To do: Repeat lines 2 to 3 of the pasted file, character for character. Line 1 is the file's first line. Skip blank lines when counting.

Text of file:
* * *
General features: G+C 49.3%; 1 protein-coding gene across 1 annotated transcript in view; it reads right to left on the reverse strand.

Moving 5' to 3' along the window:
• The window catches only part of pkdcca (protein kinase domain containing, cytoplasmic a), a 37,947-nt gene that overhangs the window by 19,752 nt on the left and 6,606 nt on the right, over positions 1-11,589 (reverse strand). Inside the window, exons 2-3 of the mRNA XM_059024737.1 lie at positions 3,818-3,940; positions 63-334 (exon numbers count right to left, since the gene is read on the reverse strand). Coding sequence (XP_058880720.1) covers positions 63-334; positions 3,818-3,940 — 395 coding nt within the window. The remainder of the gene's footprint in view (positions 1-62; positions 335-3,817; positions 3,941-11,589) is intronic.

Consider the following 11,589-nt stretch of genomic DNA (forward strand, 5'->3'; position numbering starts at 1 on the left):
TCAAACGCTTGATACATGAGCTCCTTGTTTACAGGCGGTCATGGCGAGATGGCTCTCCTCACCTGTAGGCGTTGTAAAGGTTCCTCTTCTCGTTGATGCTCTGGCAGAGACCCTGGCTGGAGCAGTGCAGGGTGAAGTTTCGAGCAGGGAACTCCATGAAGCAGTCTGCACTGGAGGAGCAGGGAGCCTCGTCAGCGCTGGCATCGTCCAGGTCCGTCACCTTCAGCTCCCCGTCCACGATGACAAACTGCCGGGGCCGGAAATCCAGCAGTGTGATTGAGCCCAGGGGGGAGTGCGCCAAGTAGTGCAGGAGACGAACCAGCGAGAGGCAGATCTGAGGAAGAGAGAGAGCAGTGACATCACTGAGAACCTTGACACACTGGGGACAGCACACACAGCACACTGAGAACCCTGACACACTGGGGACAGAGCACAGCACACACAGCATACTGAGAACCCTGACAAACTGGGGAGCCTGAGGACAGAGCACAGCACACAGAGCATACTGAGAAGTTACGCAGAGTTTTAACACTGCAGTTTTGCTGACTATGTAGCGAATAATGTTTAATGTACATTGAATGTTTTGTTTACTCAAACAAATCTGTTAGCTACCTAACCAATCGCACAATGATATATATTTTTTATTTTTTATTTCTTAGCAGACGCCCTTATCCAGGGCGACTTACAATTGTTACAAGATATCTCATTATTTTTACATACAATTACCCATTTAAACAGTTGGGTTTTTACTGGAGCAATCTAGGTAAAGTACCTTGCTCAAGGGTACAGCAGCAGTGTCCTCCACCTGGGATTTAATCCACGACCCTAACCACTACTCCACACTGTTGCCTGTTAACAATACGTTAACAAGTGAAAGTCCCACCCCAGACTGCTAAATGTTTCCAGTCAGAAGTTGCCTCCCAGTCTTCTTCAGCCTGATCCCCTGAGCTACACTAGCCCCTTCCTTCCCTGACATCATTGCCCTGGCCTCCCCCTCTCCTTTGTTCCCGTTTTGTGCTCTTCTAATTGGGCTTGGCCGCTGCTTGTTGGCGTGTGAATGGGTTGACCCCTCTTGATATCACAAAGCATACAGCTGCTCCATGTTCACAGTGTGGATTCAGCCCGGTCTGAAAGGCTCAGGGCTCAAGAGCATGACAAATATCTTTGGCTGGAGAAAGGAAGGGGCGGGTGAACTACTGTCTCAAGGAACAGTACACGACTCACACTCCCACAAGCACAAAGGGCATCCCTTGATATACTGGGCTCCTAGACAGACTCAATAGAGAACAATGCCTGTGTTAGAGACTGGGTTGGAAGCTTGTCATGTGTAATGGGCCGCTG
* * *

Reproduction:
Moving 5' to 3' along the window:
• The window catches only part of pkdcca (protein kinase domain containing, cytoplasmic a), a 37,947-nt gene that overhangs the window by 19,752 nt on the left and 6,606 nt on the right, over positions 1-11,589 (reverse strand). Inside the window, exons 2-3 of the mRNA XM_059024737.1 lie at positions 3,818-3,940; positions 63-334 (exon numbers count right to left, since the gene is read on the reverse strand). Coding sequence (XP_058880720.1) covers positions 63-334; positions 3,818-3,940 — 395 coding nt within the window. The remainder of the gene's footprint in view (positions 1-62; positions 335-3,817; positions 3,941-11,589) is intronic.